The Buffalo Municipal Housing Authority — which serves 10,000 residents — has a new board to oversee the agency.
And one of the first things it'll likely do is figure out if the housing authority owes the city $4.2 million.
The Common Council approved four appointments Mayor Byron W. Brown made to the housing authority board of commissioners on Tuesday, thereby creating a new majority on the seven-member board.
The vote was unanimous, with no objections voiced by any of the nine council members.
But, standing in the back of the council chambers, a spokesman for City Comptroller Mark J.F. Schroeder, who is running against Brown in the Democratic primary for mayor, said the appointments were pushed through too quickly.
“The Common Council has a process, through its committee meetings, for the public to weigh in on important issues," said Schroeder spokesman Patrick Curry. "That process is being circumvented, and the 10,000 public housing residents are the ones who suffer, along with the taxpayers, who fund the housing authority’s $40 million budget.”
Brown announced his new appointments Monday, asking the council to approve them at Tuesday's meeting — the last session before city lawmakers go on their annual August break — and forego the usual process of sending mayoral appointments to committee for review.
The new board is scheduled to meet on Aug. 10.
"This swift action demonstrated that the Council shares my administration's determination to position the housing authority to immediately seize every opportunity to provide its residents with high quality public housing," Brown said in a written statement, after Tuesday's vote.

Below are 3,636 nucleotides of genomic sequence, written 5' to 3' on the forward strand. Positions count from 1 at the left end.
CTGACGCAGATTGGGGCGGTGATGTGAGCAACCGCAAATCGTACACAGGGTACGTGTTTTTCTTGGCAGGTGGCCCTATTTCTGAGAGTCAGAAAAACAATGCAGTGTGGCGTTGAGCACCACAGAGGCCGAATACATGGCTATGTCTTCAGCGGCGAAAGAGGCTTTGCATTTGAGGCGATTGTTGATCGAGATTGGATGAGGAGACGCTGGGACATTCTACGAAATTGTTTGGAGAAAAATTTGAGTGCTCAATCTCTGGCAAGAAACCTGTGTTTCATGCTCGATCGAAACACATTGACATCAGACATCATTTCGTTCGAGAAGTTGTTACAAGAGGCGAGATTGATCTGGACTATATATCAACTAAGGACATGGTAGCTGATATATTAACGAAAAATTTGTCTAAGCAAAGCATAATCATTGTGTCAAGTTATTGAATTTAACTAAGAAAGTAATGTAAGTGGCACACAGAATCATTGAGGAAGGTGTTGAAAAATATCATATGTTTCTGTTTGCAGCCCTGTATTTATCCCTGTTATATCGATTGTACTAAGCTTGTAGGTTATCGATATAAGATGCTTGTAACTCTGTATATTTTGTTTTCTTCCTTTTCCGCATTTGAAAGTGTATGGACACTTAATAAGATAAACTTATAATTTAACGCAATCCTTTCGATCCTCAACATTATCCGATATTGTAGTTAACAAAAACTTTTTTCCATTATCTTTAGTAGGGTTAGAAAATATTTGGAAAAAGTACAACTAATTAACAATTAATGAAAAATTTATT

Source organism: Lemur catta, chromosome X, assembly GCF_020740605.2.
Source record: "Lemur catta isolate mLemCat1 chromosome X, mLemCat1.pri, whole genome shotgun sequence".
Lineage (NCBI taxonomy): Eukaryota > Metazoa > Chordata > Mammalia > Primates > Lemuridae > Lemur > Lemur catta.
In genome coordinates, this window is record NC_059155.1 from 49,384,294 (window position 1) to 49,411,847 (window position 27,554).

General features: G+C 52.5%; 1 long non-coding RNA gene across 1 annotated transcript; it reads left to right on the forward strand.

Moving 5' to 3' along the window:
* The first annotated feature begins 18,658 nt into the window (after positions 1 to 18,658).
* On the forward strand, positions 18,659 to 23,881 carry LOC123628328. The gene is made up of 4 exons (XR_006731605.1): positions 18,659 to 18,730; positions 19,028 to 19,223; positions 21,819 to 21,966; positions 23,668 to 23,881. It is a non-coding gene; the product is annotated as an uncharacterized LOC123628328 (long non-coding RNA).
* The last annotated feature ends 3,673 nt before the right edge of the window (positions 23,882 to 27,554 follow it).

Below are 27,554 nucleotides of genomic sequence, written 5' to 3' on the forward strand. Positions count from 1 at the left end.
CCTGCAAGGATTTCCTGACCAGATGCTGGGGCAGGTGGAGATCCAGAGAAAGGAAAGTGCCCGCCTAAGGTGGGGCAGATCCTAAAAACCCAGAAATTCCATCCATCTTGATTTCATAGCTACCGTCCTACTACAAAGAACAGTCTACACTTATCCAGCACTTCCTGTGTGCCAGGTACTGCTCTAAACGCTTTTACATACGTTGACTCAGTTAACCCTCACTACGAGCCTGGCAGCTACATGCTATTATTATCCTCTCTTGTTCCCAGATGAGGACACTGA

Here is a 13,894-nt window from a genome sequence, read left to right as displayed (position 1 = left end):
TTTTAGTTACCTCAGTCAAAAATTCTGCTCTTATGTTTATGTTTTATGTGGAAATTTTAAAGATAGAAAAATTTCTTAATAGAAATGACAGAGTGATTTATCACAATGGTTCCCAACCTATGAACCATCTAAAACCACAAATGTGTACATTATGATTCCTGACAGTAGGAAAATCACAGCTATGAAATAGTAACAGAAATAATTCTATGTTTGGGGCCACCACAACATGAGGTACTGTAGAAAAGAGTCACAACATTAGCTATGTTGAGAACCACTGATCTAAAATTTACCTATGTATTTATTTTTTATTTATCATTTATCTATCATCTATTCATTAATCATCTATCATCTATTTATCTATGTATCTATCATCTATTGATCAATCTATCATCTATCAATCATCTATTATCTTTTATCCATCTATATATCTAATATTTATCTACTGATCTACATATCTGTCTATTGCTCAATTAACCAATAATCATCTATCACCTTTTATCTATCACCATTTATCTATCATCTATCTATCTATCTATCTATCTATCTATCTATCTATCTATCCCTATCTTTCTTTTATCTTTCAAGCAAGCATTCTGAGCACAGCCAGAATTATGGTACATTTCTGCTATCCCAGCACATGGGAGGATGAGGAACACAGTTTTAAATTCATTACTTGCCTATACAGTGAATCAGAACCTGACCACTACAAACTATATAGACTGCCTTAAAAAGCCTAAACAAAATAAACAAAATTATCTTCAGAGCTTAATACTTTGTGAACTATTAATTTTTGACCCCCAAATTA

The new commissioners are: David Rodriguez, a former city and housing authority attorney; Nona B. Watson, executive director of the Buffalo Urban Renewal Agency; David J. State, attorney for the Niagara Frontier Transportation Authority; and Rishawn T. Sinubi, an architect who is deputy commissioner of the city's public works department.
The council also referred Tuesday to one of its committees the comptroller's claim that the housing authority owes the city $4.2 million, much of that covering gas and water bill payments for Marine Drive apartments.
When the issue was raised last year, the housing authority argued it wasn't responsible for most of the debt because of a 55-year-old agreement that required the city cover operating deficits incurred at Marine Drive.
The issue was then referred to the city attorney's office, and earlier this month, a city attorney told lawmakers the housing authority management is not disputing that it owes the city money. The housing agency doesn't have the funds available to pay the city, but is considering selling off assets, the attorney said.
When asked about the issue by The News on Tuesday, housing authority officials did not concede owing the city $4.2 million.
“We have had ongoing discussion with the city, and now the new board will be evaluating all financial matters, including this issue," said Modesto Candelario, the housing authority's assistant executive director, in a written statement. "We will continue to work cooperatively with the city to develop a mutually agreeable path forward with respect to any amounts due and owing.”
The council is asking the housing authority officials to come to City Hall to discuss the issue.
"If they owed the city taxpayers money, they should pay the city taxpayers back," said Richard A. Fontana, a Lovejoy councilman and chair of the council's finance committee.